Myth #6: Iridium or platinum spark plugs are eternal
Some motorists think that one should forget about them at all after buying spark plugs with a covering of expensive metals. Allegedly they serve forever and are not subject to replacement. In fact such candles also have a service life, but it is five times longer than that of standard ones. According to the manufacturers’ statement, the plugs with platinum or iridium coating should easily go over 100 thousand km. But in our operating conditions they can not withstand this life, and in 50 thousand km maximum they need to be replaced.
Besides, the engine output does not increase with the use of yttrium, tungsten, platinum, iridium and palladium spark plugs, contrary to the manufacturers assurances. It remains the same as with conventional copper or chromium-nickel spark plugs.
Still, such candles are better. Platinum is a metal that wears very slowly. The electrodes in spark plugs can be entirely platinum, or they can be laser-soldered with the thinnest pads of this noble metal. If there is erosion in such models, it occurs only in the end parts of the electrodes. The platinum electrode is usually thinner than the usual one, which makes the flame front slightly wider.
Iridium and yttrium plugs are slightly cheaper. This is because they are easier to manufacture. The precious metals in the electrodes provide them with a stable geometry and make the consumables more durable. Such parts are not subject to electrical erosion. The edges of the electrodes do not blunt, the gap does not change, and the spark formation does not lose stability. Such plugs allow designers to freely layout the powertrain and its components.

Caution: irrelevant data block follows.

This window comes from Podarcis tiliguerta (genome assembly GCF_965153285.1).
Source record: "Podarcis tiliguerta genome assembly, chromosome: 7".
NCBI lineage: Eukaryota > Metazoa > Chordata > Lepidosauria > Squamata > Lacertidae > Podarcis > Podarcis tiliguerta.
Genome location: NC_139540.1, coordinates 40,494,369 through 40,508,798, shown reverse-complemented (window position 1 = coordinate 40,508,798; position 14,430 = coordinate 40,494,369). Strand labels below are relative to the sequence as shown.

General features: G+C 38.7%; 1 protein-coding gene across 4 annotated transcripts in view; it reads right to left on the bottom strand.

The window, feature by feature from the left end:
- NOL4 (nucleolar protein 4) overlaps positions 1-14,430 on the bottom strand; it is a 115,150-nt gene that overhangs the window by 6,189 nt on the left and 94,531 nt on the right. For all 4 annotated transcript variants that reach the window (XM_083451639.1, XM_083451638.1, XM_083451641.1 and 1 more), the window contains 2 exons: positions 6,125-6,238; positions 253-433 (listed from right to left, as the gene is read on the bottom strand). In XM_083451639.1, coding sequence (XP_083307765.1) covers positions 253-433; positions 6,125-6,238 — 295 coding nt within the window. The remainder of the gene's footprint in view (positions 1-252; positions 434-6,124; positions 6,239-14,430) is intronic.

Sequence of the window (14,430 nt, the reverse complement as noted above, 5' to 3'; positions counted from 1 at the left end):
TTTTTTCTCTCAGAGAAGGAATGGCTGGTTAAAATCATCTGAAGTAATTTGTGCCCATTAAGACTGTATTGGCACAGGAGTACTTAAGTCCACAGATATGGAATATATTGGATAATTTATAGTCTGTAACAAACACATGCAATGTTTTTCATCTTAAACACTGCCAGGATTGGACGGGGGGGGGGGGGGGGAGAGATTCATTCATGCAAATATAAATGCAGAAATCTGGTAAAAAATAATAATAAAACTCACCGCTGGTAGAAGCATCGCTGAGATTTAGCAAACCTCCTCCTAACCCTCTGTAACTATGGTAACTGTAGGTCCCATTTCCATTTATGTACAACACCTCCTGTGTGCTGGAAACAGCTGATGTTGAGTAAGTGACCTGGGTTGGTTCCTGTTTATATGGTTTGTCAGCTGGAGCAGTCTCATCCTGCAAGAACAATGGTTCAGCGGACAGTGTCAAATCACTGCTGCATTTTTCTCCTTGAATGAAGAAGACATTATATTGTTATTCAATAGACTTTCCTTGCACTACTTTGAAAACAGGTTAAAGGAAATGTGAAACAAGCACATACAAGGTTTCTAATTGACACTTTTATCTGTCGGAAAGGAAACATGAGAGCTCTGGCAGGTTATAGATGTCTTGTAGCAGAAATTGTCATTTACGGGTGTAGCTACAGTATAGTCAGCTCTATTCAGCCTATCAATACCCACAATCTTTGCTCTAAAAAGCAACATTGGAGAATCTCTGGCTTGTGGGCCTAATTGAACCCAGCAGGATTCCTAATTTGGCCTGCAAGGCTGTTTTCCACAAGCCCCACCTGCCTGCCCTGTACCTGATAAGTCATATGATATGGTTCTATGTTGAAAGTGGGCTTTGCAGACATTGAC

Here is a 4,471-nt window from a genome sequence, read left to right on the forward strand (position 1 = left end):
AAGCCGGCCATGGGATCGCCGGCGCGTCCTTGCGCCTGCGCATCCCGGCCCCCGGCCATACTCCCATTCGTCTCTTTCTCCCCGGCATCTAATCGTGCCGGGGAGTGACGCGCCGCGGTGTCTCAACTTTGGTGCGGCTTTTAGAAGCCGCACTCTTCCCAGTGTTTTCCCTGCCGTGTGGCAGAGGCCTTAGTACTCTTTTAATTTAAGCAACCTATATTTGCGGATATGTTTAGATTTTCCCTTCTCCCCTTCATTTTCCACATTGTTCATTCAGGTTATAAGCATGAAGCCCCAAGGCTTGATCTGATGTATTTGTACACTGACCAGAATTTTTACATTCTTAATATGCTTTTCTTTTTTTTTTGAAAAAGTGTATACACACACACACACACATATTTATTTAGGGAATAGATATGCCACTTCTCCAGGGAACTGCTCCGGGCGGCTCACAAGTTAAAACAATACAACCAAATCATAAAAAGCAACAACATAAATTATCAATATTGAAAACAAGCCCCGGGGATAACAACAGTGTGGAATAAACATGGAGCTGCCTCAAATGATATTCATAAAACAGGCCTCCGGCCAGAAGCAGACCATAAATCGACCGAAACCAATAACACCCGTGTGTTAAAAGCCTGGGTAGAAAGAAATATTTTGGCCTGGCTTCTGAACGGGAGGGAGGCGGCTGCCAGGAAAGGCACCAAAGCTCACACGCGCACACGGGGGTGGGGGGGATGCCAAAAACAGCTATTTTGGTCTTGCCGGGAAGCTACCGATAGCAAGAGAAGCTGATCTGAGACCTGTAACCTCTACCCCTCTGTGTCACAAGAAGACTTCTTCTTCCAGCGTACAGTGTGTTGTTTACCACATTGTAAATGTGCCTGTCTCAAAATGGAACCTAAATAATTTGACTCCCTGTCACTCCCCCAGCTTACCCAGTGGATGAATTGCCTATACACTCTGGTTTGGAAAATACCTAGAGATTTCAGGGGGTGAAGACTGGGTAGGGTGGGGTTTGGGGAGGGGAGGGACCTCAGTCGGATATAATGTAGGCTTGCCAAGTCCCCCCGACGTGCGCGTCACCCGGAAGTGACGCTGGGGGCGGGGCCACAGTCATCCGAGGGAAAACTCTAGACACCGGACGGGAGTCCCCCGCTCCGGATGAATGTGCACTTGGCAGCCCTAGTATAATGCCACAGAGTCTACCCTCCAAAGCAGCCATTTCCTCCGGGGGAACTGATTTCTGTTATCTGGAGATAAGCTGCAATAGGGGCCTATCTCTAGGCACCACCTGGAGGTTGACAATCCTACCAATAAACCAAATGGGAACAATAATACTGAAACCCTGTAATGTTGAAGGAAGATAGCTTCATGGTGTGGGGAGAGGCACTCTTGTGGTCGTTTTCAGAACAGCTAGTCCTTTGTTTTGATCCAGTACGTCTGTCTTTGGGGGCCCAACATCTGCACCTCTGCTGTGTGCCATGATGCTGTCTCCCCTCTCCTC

Myth #7: Plasma spark plugs are the best
Plasma spark plugs are offered for a very high price. But it is not clear, what do the manufacturers mean when they call their parts “plasma”? Any spark plug is a plasma generator, because the spark discharge is pure cold plasma. Therefore, there is no point in overpaying if the candles have no other real distinguishing characteristics.
But they should also be treated with expertise. Manufacturers claim that plasma, as well as pre-chamber or plasma-porous spark plugs have a positive effect on the dynamics of the car. However, a number of experiments have shown that there is no difference between innovative and standard single-electrode spark plugs in this regard. Your car will drive with plasma spark plugs with the same dynamics, the same gasoline consumption and the same amount of harmful emissions as a standard spark plug.
A well-known proverb says: trust but verify. If you don’t want to check your own experience, then listen to the experts. And don’t assume that you’ve done something wrong if you use standard spark plugs and change them as needed.